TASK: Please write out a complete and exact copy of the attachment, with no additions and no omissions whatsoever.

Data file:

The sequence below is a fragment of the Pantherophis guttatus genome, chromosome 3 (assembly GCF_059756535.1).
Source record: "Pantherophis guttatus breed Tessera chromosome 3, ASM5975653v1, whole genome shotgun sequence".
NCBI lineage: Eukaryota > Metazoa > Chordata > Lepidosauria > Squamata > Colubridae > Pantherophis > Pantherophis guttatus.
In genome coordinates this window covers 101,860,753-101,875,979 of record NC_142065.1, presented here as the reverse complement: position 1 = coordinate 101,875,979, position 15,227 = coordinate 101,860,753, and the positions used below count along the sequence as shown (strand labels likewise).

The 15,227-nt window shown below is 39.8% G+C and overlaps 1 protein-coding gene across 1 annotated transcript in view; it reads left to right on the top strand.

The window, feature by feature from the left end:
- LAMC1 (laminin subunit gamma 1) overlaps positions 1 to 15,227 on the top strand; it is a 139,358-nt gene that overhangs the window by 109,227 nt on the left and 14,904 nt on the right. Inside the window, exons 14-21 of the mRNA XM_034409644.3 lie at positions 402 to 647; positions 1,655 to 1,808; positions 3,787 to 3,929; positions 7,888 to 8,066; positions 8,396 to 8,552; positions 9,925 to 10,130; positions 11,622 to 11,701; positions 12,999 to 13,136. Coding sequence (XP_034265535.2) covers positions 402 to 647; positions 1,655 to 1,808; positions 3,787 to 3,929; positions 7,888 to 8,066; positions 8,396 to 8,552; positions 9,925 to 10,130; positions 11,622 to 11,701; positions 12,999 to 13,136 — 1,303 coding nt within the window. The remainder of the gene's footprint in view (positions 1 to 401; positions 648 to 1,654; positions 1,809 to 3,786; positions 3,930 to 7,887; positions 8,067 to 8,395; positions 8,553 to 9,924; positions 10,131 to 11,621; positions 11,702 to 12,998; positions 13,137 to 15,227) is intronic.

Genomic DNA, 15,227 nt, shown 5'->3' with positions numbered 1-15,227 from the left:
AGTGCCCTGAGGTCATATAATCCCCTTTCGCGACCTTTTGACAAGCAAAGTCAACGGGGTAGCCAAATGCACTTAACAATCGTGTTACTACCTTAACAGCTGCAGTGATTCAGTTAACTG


The sequence below is a fragment of the Pantherophis guttatus genome, chromosome 3 (assembly GCF_059756535.1).
Source record: "Pantherophis guttatus breed Tessera chromosome 3, ASM5975653v1, whole genome shotgun sequence".
NCBI lineage: Eukaryota > Metazoa > Chordata > Lepidosauria > Squamata > Colubridae > Pantherophis > Pantherophis guttatus.
In genome coordinates this window covers 101,860,753-101,875,979 of record NC_142065.1, presented here as the reverse complement: position 1 = coordinate 101,875,979, position 15,227 = coordinate 101,860,753, and the positions used below count along the sequence as shown (strand labels likewise).

The 15,227-nt window shown below is 39.8% G+C and overlaps 1 protein-coding gene across 1 annotated transcript in view; it reads left to right on the top strand.

The window, feature by feature from the left end:
- LAMC1 (laminin subunit gamma 1) overlaps positions 1 to 15,227 on the top strand; it is a 139,358-nt gene that overhangs the window by 109,227 nt on the left and 14,904 nt on the right. Inside the window, exons 14-21 of the mRNA XM_034409644.3 lie at positions 402 to 647; positions 1,655 to 1,808; positions 3,787 to 3,929; positions 7,888 to 8,066; positions 8,396 to 8,552; positions 9,925 to 10,130; positions 11,622 to 11,701; positions 12,999 to 13,136. Coding sequence (XP_034265535.2) covers positions 402 to 647; positions 1,655 to 1,808; positions 3,787 to 3,929; positions 7,888 to 8,066; positions 8,396 to 8,552; positions 9,925 to 10,130; positions 11,622 to 11,701; positions 12,999 to 13,136 — 1,303 coding nt within the window. The remainder of the gene's footprint in view (positions 1 to 401; positions 648 to 1,654; positions 1,809 to 3,786; positions 3,930 to 7,887; positions 8,067 to 8,395; positions 8,553 to 9,924; positions 10,131 to 11,621; positions 11,702 to 12,998; positions 13,137 to 15,227) is intronic.

Genomic DNA, 15,227 nt, shown 5'->3' with positions numbered 1-15,227 from the left:
AGTGCCCTGAGGTCATATAATCCCCTTTCGCGACCTTTTGACAAGCAAAGTCAACGGGGTAGCCAAATGCACTTAACAATCGTGTTACTACCTTAACAGCTGCAGTGATTCAGTTAACTG